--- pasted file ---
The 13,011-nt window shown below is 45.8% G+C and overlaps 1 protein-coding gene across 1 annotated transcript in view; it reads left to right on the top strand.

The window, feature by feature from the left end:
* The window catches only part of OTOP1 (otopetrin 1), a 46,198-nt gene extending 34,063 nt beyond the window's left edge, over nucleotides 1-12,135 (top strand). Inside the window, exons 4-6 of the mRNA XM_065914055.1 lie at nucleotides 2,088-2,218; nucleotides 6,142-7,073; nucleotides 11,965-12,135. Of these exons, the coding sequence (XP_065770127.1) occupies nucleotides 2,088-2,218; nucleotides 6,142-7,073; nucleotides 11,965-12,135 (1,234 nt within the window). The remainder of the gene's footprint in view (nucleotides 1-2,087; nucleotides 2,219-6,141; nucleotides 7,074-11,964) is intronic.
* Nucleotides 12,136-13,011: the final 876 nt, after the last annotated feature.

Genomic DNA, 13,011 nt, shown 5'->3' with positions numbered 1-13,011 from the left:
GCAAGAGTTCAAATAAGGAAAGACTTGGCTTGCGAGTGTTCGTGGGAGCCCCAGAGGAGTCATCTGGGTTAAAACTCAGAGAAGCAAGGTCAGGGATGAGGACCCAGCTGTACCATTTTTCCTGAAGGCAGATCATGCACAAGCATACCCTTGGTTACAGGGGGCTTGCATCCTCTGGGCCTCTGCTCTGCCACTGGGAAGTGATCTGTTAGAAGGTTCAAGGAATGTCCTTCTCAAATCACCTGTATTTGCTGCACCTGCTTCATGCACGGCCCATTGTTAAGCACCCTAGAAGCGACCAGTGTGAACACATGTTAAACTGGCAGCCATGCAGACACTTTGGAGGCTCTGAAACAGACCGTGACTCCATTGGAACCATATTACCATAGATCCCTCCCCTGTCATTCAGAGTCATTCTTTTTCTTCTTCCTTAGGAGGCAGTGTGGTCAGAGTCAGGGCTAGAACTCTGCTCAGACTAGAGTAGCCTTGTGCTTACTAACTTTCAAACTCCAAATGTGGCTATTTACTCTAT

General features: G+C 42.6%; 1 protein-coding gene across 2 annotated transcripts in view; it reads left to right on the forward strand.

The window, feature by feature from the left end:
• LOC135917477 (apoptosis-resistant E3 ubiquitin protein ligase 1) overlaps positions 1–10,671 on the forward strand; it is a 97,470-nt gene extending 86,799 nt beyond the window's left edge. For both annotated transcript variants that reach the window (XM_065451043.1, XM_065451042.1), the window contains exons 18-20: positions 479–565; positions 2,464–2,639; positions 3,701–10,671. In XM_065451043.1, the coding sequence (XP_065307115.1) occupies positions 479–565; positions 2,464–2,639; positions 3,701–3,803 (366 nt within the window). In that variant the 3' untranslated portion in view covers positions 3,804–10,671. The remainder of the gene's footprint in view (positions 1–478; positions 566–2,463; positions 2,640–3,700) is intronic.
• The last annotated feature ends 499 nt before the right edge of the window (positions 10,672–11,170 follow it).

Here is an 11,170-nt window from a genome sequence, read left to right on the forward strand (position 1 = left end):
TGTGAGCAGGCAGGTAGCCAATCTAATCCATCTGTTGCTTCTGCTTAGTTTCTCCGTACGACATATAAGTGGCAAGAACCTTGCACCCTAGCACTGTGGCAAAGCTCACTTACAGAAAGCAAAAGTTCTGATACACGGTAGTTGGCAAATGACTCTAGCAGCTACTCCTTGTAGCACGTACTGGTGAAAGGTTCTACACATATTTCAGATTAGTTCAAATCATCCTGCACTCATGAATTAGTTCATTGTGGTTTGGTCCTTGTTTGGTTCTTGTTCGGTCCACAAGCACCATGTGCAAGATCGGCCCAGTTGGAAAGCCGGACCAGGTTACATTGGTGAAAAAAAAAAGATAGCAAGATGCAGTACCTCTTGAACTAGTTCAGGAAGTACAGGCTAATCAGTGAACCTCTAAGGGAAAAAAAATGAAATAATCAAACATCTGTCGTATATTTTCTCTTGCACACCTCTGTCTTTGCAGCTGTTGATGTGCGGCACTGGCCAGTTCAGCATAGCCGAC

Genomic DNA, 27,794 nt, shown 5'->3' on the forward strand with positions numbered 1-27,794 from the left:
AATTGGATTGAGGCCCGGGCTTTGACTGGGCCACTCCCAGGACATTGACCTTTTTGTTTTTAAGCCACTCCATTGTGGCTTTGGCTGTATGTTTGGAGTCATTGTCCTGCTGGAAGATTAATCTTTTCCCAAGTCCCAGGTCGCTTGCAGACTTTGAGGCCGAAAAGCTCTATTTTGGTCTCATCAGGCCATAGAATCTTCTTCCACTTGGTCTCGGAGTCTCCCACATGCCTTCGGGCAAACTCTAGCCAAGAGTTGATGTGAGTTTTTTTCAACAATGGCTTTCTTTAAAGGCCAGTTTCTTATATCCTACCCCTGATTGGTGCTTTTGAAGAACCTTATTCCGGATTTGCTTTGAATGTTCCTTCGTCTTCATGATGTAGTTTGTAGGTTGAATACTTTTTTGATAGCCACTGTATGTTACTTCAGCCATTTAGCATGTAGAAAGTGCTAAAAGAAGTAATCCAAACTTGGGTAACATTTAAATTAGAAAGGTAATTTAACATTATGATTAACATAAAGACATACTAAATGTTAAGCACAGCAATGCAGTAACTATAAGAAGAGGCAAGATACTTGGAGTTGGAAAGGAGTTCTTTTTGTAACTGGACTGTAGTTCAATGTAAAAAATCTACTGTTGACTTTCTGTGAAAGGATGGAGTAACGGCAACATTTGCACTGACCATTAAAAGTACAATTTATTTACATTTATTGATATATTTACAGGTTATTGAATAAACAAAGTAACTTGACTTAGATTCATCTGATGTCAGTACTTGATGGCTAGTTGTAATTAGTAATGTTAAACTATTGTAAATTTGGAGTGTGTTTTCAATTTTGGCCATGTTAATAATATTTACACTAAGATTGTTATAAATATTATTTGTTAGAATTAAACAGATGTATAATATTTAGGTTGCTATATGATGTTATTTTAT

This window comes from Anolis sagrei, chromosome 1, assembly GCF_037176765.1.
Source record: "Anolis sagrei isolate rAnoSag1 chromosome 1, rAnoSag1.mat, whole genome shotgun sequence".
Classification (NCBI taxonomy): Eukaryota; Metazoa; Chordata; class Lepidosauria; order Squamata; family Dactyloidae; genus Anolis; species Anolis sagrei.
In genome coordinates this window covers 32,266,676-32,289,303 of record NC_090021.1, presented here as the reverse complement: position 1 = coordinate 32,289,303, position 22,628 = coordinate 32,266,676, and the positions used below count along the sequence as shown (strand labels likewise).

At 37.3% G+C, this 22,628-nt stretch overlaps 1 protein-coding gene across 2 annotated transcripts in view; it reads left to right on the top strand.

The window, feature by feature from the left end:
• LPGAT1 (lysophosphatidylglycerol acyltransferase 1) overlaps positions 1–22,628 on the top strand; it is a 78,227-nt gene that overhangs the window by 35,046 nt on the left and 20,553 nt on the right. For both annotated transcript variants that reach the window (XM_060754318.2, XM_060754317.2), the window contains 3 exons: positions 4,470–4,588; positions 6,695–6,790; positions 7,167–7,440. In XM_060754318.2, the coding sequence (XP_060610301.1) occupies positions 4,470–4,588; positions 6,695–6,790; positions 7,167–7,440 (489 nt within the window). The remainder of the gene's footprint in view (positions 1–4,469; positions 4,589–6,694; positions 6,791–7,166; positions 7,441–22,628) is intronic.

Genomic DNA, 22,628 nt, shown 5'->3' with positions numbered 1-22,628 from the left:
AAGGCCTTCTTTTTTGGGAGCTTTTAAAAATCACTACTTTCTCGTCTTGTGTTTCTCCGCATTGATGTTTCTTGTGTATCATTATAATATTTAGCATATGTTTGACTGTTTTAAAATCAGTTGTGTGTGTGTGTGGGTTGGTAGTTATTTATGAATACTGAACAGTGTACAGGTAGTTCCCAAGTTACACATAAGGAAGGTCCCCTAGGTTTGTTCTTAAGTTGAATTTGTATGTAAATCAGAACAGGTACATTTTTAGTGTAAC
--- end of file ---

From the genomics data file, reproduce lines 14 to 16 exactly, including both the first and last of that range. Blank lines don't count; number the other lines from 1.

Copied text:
AATTGGATTGAGGCCCGGGCTTTGACTGGGCCACTCCCAGGACATTGACCTTTTTGTTTTTAAGCCACTCCATTGTGGCTTTGGCTGTATGTTTGGAGTCATTGTCCTGCTGGAAGATTAATCTTTTCCCAAGTCCCAGGTCGCTTGCAGACTTTGAGGCCGAAAAGCTCTATTTTGGTCTCATCAGGCCATAGAATCTTCTTCCACTTGGTCTCGGAGTCTCCCACATGCCTTCGGGCAAACTCTAGCCAAGAGTTGATGTGAGTTTTTTTCAACAATGGCTTTCTTTAAAGGCCAGTTTCTTATATCCTACCCCTGATTGGTGCTTTTGAAGAACCTTATTCCGGATTTGCTTTGAATGTTCCTTCGTCTTCATGATGTAGTTTGTAGGTTGAATACTTTTTTGATAGCCACTGTATGTTACTTCAGCCATTTAGCATGTAGAAAGTGCTAAAAGAAGTAATCCAAACTTGGGTAACATTTAAATTAGAAAGGTAATTTAACATTATGATTAACATAAAGACATACTAAATGTTAAGCACAGCAATGCAGTAACTATAAGAAGAGGCAAGATACTTGGAGTTGGAAAGGAGTTCTTTTTGTAACTGGACTGTAGTTCAATGTAAAAAATCTACTGTTGACTTTCTGTGAAAGGATGGAGTAACGGCAACATTTGCACTGACCATTAAAAGTACAATTTATTTACATTTATTGATATATTTACAGGTTATTGAATAAACAAAGTAACTTGACTTAGATTCATCTGATGTCAGTACTTGATGGCTAGTTGTAATTAGTAATGTTAAACTATTGTAAATTTGGAGTGTGTTTTCAATTTTGGCCATGTTAATAATATTTACACTAAGATTGTTATAAATATTATTTGTTAGAATTAAACAGATGTATAATATTTAGGTTGCTATATGATGTTATTTTAT

This window comes from Anolis sagrei, chromosome 1, assembly GCF_037176765.1.
Source record: "Anolis sagrei isolate rAnoSag1 chromosome 1, rAnoSag1.mat, whole genome shotgun sequence".